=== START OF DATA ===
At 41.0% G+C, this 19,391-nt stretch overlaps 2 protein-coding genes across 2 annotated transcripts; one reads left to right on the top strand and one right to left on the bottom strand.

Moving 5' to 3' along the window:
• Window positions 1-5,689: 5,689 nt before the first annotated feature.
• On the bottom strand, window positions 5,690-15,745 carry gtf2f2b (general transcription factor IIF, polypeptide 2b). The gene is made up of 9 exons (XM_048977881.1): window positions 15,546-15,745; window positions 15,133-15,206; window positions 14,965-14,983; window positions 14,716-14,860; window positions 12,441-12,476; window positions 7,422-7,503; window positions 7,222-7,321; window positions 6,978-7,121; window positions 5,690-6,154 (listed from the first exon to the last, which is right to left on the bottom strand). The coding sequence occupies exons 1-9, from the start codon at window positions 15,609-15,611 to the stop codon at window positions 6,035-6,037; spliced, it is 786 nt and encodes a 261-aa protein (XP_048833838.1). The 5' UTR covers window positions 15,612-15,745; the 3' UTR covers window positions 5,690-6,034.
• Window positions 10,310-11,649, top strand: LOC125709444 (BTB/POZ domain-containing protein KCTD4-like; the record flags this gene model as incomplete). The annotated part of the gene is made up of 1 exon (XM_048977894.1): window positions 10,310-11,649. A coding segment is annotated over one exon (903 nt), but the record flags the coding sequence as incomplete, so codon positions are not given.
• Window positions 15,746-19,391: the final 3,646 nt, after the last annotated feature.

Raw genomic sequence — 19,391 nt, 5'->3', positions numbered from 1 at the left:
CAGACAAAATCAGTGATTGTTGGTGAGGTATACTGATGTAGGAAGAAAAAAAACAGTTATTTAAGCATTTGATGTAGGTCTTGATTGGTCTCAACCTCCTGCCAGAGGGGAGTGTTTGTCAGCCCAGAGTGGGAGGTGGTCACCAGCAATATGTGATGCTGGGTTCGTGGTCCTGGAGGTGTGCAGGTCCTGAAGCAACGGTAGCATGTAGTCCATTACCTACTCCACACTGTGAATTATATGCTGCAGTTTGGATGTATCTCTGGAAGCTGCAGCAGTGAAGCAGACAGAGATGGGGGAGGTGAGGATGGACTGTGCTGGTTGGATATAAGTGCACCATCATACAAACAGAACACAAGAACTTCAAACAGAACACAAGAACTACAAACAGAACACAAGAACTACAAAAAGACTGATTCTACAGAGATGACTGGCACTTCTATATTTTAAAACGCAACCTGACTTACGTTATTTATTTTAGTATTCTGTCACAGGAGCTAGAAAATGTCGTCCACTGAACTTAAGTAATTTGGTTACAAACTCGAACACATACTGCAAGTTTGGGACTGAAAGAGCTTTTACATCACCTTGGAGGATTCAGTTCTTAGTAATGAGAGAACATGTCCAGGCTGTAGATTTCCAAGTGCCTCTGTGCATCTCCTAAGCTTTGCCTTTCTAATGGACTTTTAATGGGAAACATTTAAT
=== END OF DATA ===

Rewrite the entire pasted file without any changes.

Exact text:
At 41.0% G+C, this 19,391-nt stretch overlaps 2 protein-coding genes across 2 annotated transcripts; one reads left to right on the top strand and one right to left on the bottom strand.

Moving 5' to 3' along the window:
• Window positions 1-5,689: 5,689 nt before the first annotated feature.
• On the bottom strand, window positions 5,690-15,745 carry gtf2f2b (general transcription factor IIF, polypeptide 2b). The gene is made up of 9 exons (XM_048977881.1): window positions 15,546-15,745; window positions 15,133-15,206; window positions 14,965-14,983; window positions 14,716-14,860; window positions 12,441-12,476; window positions 7,422-7,503; window positions 7,222-7,321; window positions 6,978-7,121; window positions 5,690-6,154 (listed from the first exon to the last, which is right to left on the bottom strand). The coding sequence occupies exons 1-9, from the start codon at window positions 15,609-15,611 to the stop codon at window positions 6,035-6,037; spliced, it is 786 nt and encodes a 261-aa protein (XP_048833838.1). The 5' UTR covers window positions 15,612-15,745; the 3' UTR covers window positions 5,690-6,034.
• Window positions 10,310-11,649, top strand: LOC125709444 (BTB/POZ domain-containing protein KCTD4-like; the record flags this gene model as incomplete). The annotated part of the gene is made up of 1 exon (XM_048977894.1): window positions 10,310-11,649. A coding segment is annotated over one exon (903 nt), but the record flags the coding sequence as incomplete, so codon positions are not given.
• Window positions 15,746-19,391: the final 3,646 nt, after the last annotated feature.

Raw genomic sequence — 19,391 nt, 5'->3', positions numbered from 1 at the left:
CAGACAAAATCAGTGATTGTTGGTGAGGTATACTGATGTAGGAAGAAAAAAAACAGTTATTTAAGCATTTGATGTAGGTCTTGATTGGTCTCAACCTCCTGCCAGAGGGGAGTGTTTGTCAGCCCAGAGTGGGAGGTGGTCACCAGCAATATGTGATGCTGGGTTCGTGGTCCTGGAGGTGTGCAGGTCCTGAAGCAACGGTAGCATGTAGTCCATTACCTACTCCACACTGTGAATTATATGCTGCAGTTTGGATGTATCTCTGGAAGCTGCAGCAGTGAAGCAGACAGAGATGGGGGAGGTGAGGATGGACTGTGCTGGTTGGATATAAGTGCACCATCATACAAACAGAACACAAGAACTTCAAACAGAACACAAGAACTACAAACAGAACACAAGAACTACAAAAAGACTGATTCTACAGAGATGACTGGCACTTCTATATTTTAAAACGCAACCTGACTTACGTTATTTATTTTAGTATTCTGTCACAGGAGCTAGAAAATGTCGTCCACTGAACTTAAGTAATTTGGTTACAAACTCGAACACATACTGCAAGTTTGGGACTGAAAGAGCTTTTACATCACCTTGGAGGATTCAGTTCTTAGTAATGAGAGAACATGTCCAGGCTGTAGATTTCCAAGTGCCTCTGTGCATCTCCTAAGCTTTGCCTTTCTAATGGACTTTTAATGGGAAACATTTAAT